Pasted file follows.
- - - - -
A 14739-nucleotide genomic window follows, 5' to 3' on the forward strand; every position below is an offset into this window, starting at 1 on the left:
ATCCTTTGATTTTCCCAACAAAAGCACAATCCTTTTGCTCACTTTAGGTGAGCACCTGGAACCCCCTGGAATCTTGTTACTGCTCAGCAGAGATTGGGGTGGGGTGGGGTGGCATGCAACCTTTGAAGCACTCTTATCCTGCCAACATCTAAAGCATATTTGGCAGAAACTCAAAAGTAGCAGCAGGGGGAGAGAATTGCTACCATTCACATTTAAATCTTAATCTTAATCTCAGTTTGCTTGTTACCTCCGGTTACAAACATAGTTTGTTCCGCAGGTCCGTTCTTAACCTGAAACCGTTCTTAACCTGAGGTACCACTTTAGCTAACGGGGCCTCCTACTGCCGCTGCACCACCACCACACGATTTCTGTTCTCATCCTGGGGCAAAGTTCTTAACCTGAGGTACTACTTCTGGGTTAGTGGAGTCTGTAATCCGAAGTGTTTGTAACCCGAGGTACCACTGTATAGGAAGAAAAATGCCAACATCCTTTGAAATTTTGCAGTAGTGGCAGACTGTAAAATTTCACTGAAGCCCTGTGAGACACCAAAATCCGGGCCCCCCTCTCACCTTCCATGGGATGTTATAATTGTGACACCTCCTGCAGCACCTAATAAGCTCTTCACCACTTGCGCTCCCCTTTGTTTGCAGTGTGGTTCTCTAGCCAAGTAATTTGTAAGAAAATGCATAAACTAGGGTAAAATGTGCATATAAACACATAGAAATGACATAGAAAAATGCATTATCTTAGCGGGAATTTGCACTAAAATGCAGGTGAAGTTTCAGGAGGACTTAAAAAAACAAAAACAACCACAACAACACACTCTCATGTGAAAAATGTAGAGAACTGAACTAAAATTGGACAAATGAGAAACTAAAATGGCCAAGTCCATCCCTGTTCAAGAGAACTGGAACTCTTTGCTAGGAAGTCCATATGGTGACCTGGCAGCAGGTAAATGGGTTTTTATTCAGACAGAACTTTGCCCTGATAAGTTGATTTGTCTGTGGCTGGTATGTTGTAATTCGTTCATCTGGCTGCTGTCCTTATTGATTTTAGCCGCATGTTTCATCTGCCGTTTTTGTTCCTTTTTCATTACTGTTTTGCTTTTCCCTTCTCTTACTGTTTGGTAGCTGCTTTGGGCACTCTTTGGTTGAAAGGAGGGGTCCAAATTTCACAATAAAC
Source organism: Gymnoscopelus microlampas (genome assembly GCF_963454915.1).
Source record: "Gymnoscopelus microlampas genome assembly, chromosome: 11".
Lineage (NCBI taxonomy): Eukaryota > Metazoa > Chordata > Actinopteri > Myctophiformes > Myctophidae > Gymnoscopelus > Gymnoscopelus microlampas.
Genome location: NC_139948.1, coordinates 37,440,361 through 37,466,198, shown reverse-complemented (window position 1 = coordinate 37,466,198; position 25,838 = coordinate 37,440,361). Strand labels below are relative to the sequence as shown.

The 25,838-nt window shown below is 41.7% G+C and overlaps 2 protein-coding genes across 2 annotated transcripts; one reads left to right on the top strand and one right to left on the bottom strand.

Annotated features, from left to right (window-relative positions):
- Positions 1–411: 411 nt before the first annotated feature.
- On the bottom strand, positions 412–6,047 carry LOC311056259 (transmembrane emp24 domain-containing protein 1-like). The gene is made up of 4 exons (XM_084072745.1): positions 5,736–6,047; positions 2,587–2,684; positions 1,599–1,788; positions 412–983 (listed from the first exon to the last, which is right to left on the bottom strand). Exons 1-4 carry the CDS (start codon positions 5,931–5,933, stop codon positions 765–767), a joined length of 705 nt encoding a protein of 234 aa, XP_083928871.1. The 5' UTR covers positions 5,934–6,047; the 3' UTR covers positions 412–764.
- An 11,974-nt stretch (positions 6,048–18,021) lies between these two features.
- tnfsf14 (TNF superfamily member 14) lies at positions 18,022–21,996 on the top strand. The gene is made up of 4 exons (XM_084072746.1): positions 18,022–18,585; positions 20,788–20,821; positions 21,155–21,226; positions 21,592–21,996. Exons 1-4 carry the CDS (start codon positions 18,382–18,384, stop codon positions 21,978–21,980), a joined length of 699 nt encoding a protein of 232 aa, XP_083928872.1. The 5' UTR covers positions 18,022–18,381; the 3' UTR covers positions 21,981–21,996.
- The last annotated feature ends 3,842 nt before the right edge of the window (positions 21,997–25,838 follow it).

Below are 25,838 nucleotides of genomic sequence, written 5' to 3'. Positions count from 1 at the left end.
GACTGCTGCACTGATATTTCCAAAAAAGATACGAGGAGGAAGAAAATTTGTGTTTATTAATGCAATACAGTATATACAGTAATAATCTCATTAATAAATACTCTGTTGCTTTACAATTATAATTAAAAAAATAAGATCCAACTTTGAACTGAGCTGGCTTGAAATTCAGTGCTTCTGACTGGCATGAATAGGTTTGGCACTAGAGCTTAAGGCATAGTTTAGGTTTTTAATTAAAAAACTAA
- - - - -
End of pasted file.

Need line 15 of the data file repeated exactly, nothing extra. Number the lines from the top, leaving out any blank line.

GACTGCTGCACTGATATTTCCAAAAAAGATACGAGGAGGAAGAAAATTTGTGTTTATTAATGCAATACAGTATATACAGTAATAATCTCATTAATAAATACTCTGTTGCTTTACAATTATAATTAAAAAAATAAGATCCAACTTTGAACTGAGCTGGCTTGAAATTCAGTGCTTCTGACTGGCATGAATAGGTTTGGCACTAGAGCTTAAGGCATAGTTTAGGTTTTTAATTAAAAAACTAA